“Material support of terrorism”

The FBI has stated that this is an investigation to find evidence of material support for foreign terrorist organizations (FTO’s).  The label “terrorist” is as politically loaded today as the term communist was in the 1950s.  “Terrorists” are anyone the State Department decides should be on the FTO list.  There is no review, oversight or appeal of this decision.  The FMLN (the current party in power in El Salvador) was on this list. The African National Congress (movement in South Africa fighting apartheid in the 80’s), elected to power in 1994, was on the list until 2008.

Despite how it sounds, “material support” is not just about whether someone sends money to a designated “terrorist” organization.  A recent Supreme Court ruling, Holder vs. Humanitarian Law Project, opens up the possibility that free speech advocacy can be considered “material support”.  This statute has been used extensively against Arab, Muslim and Somali activists.  The National Lawyers Guild sees this case as expanding political repression to include anti-war and international solidarity activists of all sorts, and to criminalize delegations and humanitarian aid.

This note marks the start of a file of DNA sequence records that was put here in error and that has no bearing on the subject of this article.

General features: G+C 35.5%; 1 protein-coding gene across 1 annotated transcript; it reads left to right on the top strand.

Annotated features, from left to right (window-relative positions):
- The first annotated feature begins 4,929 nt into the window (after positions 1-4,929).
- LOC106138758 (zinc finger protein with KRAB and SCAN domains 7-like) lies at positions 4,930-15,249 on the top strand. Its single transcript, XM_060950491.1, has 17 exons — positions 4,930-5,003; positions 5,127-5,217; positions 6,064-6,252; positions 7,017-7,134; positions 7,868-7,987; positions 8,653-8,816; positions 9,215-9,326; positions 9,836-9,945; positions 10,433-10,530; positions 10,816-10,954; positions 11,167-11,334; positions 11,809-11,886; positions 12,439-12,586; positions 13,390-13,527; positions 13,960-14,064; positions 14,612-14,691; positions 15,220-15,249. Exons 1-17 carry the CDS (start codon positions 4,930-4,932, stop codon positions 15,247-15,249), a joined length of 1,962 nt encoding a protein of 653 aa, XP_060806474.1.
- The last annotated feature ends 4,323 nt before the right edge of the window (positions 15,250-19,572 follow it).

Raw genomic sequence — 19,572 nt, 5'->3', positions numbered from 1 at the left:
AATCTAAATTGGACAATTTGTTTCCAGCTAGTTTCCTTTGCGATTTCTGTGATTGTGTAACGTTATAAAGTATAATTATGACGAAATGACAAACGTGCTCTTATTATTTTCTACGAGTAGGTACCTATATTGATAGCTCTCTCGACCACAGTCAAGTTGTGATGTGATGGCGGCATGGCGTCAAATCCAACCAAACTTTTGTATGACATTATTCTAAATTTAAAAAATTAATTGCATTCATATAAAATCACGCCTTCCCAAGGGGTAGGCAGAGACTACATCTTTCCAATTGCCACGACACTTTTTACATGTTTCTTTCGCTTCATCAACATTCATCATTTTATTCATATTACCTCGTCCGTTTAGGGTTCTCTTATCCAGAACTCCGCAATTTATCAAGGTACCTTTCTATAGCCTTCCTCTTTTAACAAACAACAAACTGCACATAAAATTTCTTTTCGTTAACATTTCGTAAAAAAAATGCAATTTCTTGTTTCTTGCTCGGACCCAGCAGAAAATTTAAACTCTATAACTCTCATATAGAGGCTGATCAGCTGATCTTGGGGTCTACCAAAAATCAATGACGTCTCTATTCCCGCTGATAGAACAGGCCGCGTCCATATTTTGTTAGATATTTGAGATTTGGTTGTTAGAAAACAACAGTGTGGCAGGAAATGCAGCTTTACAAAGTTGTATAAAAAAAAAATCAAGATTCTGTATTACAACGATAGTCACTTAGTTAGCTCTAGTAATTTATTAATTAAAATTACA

While the FBI spends its time investigating and repressing constitutionally-protected activism, there are people with blood on their hands in the US who face little or no scrutiny for their deeds.  In Colombia, corporations like Coca-Cola, Drummond Coal, Occidental Oil, BP Amoco and Chiquita all have hired death squads to kill people who stand in the way of their profits.

Time to Stand in Solidarity!